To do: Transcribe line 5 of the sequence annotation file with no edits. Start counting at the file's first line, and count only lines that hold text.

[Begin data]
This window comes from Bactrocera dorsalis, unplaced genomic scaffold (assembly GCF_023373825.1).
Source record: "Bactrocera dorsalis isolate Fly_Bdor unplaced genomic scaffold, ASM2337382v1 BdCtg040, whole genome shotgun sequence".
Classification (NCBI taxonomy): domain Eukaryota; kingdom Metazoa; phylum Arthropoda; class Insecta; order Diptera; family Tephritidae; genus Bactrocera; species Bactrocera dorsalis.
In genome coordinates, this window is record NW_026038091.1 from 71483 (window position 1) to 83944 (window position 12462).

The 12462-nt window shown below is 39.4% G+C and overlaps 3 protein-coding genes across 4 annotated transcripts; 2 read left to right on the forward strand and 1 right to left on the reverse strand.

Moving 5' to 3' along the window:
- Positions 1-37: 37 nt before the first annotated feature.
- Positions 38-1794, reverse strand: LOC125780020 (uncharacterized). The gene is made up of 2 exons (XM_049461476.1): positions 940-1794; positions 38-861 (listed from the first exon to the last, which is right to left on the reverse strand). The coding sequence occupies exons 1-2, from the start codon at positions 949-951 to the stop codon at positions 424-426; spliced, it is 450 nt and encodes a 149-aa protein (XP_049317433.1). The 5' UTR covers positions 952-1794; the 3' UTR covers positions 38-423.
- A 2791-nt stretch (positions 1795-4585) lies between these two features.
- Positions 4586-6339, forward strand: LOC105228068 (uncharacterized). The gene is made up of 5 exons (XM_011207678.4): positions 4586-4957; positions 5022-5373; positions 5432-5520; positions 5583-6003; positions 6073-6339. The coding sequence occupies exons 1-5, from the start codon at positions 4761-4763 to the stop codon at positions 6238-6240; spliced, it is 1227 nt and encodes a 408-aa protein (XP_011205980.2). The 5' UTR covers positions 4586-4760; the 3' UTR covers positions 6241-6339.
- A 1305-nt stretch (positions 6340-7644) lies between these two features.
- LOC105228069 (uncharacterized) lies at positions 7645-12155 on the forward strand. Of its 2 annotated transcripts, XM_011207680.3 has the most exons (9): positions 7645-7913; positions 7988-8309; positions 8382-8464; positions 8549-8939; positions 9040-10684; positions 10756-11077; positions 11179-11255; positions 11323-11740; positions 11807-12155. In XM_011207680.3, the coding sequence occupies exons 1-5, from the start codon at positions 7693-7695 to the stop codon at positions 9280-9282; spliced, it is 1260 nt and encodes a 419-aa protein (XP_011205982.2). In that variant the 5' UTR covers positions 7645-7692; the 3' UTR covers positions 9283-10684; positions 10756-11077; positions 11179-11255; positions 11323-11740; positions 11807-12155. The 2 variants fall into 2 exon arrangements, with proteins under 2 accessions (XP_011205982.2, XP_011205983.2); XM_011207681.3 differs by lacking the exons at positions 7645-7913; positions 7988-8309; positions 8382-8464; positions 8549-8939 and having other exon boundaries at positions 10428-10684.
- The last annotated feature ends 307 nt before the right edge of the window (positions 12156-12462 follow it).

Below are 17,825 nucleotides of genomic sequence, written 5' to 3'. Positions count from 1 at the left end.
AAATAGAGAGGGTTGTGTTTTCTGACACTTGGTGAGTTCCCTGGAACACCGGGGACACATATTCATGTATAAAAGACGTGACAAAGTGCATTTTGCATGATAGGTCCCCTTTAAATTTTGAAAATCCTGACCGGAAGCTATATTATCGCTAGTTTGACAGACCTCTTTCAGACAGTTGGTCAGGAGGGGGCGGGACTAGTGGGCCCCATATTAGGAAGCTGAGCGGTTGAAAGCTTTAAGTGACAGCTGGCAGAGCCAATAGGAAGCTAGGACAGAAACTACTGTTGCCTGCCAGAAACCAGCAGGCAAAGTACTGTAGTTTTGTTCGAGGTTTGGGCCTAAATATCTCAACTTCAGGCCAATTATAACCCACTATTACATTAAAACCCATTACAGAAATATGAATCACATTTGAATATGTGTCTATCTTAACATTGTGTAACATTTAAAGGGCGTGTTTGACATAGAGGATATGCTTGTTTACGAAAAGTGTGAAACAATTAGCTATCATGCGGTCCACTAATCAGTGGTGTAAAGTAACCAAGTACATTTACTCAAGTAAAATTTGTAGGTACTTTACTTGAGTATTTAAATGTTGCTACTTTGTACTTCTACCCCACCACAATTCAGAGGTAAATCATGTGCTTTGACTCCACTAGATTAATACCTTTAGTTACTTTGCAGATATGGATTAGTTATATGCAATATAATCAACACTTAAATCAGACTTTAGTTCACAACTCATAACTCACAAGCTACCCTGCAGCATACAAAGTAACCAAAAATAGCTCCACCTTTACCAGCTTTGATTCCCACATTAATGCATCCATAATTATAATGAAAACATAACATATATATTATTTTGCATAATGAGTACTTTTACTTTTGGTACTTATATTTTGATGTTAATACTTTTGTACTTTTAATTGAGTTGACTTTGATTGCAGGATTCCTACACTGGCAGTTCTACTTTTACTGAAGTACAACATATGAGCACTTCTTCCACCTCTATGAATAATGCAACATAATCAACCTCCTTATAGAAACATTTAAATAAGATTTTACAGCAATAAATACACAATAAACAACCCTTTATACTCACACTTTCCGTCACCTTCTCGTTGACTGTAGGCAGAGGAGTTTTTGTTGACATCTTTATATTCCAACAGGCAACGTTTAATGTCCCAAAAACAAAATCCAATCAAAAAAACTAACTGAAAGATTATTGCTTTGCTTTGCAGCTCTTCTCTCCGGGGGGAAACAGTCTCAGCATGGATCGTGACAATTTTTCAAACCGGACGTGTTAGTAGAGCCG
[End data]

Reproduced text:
The 12462-nt window shown below is 39.4% G+C and overlaps 3 protein-coding genes across 4 annotated transcripts; 2 read left to right on the forward strand and 1 right to left on the reverse strand.